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Rigidity and Flexibility in Symplectic Topology and Dynamics
Description and aim
In this workshop we plan to focus on some high interest problems and new applications of symplectic and contact geometry. Exemplary for the type of questions we hope to address during the workshop are recently discovered symplectic flexibility phenomena, deep novel connections between symplectic topology and quantum mechanics and applications of symplectic and contact topological techniques to the existence of periodic orbits of Hamiltonian systems.
The first one of these problems concerns several interconnected topics such as the theory of loose knots and its applications to Weinstein manifolds, and Lagrangian non-intersections. The main common theme of the above theories is that in some instances this symplectic rigidity breaks down and the objects exhibit flexible, purely topological behavior. Arguably, the best known example of such flexibility is the theory of overtwisted contact structures, which has become a cornerstone of three-dimensional contact topology. New remarkable symplectic flexibility phenomena have been recently discovered and are currently being actively investigated and expected to have an equally important impact on the field.
The second main theme of the workshop is a connection between certain symplectic rigidity phenomena and quantum mechanics. This is an exciting and extremely promising direction of research with possible impact going far beyond pure mathematics.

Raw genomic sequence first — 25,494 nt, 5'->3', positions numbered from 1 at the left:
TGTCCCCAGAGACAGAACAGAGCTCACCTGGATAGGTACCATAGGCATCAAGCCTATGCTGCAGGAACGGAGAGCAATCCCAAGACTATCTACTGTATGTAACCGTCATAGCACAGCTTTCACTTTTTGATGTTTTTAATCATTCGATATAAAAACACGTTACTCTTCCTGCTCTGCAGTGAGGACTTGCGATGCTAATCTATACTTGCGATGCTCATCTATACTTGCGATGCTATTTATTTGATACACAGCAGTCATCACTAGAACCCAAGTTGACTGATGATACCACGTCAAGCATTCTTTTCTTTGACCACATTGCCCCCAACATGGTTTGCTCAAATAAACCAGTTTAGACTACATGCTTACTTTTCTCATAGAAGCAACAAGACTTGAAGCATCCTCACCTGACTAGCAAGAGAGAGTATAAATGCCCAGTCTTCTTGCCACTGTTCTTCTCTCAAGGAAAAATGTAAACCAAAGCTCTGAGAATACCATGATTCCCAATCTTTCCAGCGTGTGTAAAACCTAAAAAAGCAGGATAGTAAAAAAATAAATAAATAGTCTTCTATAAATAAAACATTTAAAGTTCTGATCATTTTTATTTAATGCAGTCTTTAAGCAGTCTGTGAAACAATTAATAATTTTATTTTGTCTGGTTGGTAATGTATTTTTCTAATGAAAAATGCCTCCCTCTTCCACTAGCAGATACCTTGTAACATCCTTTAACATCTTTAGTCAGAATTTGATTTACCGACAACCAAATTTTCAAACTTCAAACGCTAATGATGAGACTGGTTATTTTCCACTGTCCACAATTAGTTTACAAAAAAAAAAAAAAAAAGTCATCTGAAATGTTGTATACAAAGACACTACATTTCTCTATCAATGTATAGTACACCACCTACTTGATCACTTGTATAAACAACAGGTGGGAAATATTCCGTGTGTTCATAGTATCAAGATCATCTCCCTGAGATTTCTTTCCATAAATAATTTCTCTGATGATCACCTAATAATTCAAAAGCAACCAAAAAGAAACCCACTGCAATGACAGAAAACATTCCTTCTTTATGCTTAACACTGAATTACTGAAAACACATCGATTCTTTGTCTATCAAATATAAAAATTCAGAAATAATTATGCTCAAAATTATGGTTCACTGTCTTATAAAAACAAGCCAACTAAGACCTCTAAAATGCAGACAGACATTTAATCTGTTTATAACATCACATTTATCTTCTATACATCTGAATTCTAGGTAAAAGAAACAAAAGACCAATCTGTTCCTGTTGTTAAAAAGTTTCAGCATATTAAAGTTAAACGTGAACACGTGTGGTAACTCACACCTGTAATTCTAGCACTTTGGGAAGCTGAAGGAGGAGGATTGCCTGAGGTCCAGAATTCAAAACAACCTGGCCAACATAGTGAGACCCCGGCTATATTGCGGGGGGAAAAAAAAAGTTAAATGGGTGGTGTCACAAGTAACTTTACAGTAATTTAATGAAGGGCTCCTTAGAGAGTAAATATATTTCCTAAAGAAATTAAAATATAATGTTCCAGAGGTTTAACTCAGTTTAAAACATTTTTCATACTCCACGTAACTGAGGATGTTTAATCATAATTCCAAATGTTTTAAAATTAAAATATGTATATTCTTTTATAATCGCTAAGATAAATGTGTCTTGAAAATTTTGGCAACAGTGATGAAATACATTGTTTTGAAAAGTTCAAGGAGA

Finally, the third direction concerns applications of Floer-theoretic techniques to Hamiltonian dynamics and, more specifically, to the problem of existence of periodic orbits. Although this is a rather "classical" subject in symplectic topology, intimately related to symplectic rigidity, it is currently going through a particularly active stage. Some of the most interesting current research stems from a celebrated theorem of Franks asserting that an area preserving map of the sphere must have either exactly two or infinitely many periodic points. This is perhaps one of the most important and consequential results in low-dimensional dynamics proved in the last three decades. It has numerous consequences in contact geometry and dynamics, and enters in a crucial way the proof of the existence of infinitely many closed geodesics on the two-sphere. However, only recently has sufficient understanding of the underlying symplectic phenomena been achieved and only within the last year the rst results along the lines of Franks' theorem were proved in dimensions greater than two. This is an exciting new direction of research with applications to specific Hamiltonian systems such as those describing the motion of a charge in a magnetic field